Top UN court throws out Nicaragua's Gaza 'genocide' request

Lawyers from two countries clashed at the court this month, with Nicaragua saying Germany was 'pathetic' for providing weapons to Israel and aid to Gazans


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Photo: Reuters
Photo: Reuters

Published: Tue 30 Apr 2024, 7:42 PM

Last updated: Tue 30 Apr 2024, 7:55 PM

The UN's top court Tuesday threw out Nicaragua's request for emergency measures to stop Germany sending military supplies to Israel because of its action in the Gaza war.

International Court of Justice presiding judge Nawaf Salam said the circumstances presented to the court did not warrant "provisional measures".

Nicaragua hauled Germany before the ICJ to demand emergency measures to stop Berlin from sending Israel weapons and other assistance that could be used in the devastating Gaza war.

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Nicaragua accused Germany of violating the 1948 international genocide convention.

Nicaragua targeted Germany rather than Israel's main ally, the United States, because Washington did not recognise ICJ jurisdiction in the case, the capital of Nicaragua, Managua's lawyers said.

Lawyers from the two countries clashed at the court this month, with Nicaragua saying Germany was "pathetic" for providing weapons to Israel and aid to Gazans.

Berlin responded that Israel's security was at the "core" of its foreign policy and that Nicaragua had "grossly distorted" Germany's supply of military aid to Israel.

Berlin said its supply of arms to Israel was under "meticulous scrutiny" and constantly evaluated within the standards of international law.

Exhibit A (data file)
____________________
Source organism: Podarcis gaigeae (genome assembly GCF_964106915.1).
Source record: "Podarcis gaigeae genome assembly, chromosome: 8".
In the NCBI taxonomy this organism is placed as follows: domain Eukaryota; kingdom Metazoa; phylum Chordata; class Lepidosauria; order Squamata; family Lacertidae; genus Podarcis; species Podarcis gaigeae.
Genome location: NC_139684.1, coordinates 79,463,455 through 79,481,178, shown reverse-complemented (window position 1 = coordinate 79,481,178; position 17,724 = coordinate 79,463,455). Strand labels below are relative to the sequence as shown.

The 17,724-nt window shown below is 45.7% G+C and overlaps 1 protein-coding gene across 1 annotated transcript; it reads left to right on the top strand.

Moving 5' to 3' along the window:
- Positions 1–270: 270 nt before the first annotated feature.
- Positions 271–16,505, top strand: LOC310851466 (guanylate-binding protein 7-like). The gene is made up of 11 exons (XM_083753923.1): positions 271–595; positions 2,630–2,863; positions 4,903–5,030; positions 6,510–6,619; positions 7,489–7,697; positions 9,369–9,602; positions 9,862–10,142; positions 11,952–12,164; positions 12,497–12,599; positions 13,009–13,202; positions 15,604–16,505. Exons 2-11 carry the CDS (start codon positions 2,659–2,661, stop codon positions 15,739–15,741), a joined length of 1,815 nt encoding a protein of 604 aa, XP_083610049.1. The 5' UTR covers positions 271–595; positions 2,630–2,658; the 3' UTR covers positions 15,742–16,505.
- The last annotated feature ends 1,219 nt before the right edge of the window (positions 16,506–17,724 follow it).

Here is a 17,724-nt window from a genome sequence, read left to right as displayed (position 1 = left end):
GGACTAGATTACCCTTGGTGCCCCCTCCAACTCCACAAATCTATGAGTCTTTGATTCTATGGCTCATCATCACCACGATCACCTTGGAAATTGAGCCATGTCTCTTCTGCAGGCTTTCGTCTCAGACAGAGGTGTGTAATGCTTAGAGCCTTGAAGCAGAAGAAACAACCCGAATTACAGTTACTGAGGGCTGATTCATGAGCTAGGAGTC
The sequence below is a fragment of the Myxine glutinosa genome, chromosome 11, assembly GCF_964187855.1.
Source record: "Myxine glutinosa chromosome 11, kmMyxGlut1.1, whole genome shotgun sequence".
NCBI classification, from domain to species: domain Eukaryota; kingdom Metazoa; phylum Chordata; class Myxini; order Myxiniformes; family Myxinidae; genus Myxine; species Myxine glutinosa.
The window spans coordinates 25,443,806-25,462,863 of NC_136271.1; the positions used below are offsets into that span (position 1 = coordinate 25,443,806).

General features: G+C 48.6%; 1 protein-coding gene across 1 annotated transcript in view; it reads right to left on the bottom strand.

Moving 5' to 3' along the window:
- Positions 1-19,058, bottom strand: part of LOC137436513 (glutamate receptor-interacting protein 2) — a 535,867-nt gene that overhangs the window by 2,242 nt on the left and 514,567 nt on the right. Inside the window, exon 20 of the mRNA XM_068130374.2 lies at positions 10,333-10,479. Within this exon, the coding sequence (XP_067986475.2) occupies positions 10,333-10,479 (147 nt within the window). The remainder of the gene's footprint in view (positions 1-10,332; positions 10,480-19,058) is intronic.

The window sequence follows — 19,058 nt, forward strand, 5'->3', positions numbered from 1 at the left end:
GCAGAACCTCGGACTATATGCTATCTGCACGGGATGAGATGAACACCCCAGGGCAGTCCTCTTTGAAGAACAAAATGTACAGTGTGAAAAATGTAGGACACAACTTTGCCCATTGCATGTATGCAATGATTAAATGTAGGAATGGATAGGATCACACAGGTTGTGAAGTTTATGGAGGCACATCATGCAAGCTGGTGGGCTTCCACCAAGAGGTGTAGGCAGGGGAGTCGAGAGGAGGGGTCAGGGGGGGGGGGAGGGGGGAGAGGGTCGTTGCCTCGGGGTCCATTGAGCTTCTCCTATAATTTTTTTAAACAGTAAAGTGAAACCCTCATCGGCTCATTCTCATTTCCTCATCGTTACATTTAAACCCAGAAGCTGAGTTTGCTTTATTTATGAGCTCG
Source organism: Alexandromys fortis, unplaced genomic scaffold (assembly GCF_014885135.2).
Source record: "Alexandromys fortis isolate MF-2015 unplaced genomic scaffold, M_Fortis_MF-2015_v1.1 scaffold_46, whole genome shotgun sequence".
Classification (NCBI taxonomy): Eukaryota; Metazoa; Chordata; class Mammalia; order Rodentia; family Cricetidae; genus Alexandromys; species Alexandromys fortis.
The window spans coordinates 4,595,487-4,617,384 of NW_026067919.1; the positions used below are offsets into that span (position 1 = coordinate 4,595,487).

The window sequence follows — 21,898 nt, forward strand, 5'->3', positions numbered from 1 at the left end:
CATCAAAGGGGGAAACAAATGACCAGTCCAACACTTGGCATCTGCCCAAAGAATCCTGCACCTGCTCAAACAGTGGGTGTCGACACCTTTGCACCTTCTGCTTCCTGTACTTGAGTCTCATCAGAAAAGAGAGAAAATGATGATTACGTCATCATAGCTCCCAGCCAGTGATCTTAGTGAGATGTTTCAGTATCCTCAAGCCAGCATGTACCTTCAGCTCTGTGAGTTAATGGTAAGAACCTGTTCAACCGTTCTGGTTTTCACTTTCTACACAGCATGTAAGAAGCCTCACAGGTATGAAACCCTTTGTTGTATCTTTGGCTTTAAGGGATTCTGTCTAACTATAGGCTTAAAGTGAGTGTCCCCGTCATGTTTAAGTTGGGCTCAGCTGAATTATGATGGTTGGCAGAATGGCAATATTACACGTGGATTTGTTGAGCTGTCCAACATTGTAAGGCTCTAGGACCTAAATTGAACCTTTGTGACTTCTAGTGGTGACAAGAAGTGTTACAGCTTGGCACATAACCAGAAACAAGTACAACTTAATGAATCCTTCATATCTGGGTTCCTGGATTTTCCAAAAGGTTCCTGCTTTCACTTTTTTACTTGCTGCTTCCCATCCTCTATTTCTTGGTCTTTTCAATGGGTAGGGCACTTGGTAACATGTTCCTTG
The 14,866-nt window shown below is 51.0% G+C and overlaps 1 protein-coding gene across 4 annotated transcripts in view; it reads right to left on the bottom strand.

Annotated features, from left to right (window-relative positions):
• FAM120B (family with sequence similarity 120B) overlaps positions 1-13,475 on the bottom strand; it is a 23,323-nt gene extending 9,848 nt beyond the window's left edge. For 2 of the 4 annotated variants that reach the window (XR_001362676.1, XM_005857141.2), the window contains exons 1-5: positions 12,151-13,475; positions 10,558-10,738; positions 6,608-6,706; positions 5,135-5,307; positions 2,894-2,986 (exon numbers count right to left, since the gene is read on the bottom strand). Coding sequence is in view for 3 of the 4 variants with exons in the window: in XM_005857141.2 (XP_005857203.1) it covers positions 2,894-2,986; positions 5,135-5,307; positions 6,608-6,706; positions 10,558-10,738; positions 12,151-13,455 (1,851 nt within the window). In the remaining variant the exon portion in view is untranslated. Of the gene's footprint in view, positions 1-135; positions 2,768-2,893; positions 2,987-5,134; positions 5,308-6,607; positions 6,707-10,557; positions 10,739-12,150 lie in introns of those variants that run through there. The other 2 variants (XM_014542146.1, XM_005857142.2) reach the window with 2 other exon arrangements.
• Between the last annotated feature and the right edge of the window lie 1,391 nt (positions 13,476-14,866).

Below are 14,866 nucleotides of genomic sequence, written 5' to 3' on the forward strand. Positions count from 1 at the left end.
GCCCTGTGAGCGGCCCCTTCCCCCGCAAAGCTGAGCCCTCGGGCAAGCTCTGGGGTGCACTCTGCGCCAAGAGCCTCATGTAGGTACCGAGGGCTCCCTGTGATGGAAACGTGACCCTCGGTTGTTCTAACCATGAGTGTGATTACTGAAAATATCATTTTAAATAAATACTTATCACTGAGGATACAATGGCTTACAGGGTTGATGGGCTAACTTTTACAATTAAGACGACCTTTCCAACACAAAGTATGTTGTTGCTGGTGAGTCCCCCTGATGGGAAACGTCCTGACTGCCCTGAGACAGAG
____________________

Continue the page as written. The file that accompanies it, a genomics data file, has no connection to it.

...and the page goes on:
Nicaragua requested five emergency measures, including that Germany "immediately suspend its aid to Israel, in particular its military assistance including military equipment".

The judges on Tuesday agreed with Berlin, saying "the court notes that Germany states that it has fulfilled the obligation incumbent on states party to the Genocide Convention to prevent the occurrence of genocide."

This was by "using all reasonable means at its disposal to exert its influence on Israel in order to improve the situation in Gaza."

In fact, it noted that "as stated by Germany" there had been a significant decrease in its supply of military material since November 2023.

Berlin, in a statement, welcomed the ruling at the ICJ – set up after World War II to legally resolve issues between states.

"No one is above the law. This is what guides our action," the German Foreign Ministry said on X, formerly Twitter.

Nicaragua's representative at the ICJ, Carlos Arguello, told reporters outside the courtroom that "Palestinians expected a bit more."

"On the specific order that we have requested, the court considered that for the moment there was not sufficient proof that what Germany was giving... was important for what was happening in Palestine," he said.

"In any case, if things continue or develop, Nicaragua would obviously bring the matter to the attention of the court again," he said.

The proper case however, could take months, or even years before a judgement would be handed down at the Hague-based tribunal.

The war began on October 7 with an unprecedented Hamas attack that resulted in the deaths of about 1,170 people in Israel, mostly civilians, according to an AFP tally of Israeli official figures.

Israel's retaliatory offensive has killed at least 34,488 people in Gaza, mostly women and children, according to Gaza's health ministry.

In another procedure, South Africa accused Israel – which like the United States is not a member of the court – of perpetuating genocide in the Gaza Strip.

Israel "categorically" denies the South African accusations, which include responsibility for starvation.

In that case, the court called on Israel to do everything in its power to prevent genocide and recently ordered the country to "ensure urgent humanitarian assistance" in Gaza without delay.

Though ICJ decisions are binding, the court has no mechanism to enforce them. For instance, it ordered Russia to cease its invasion of Ukraine, in vain.


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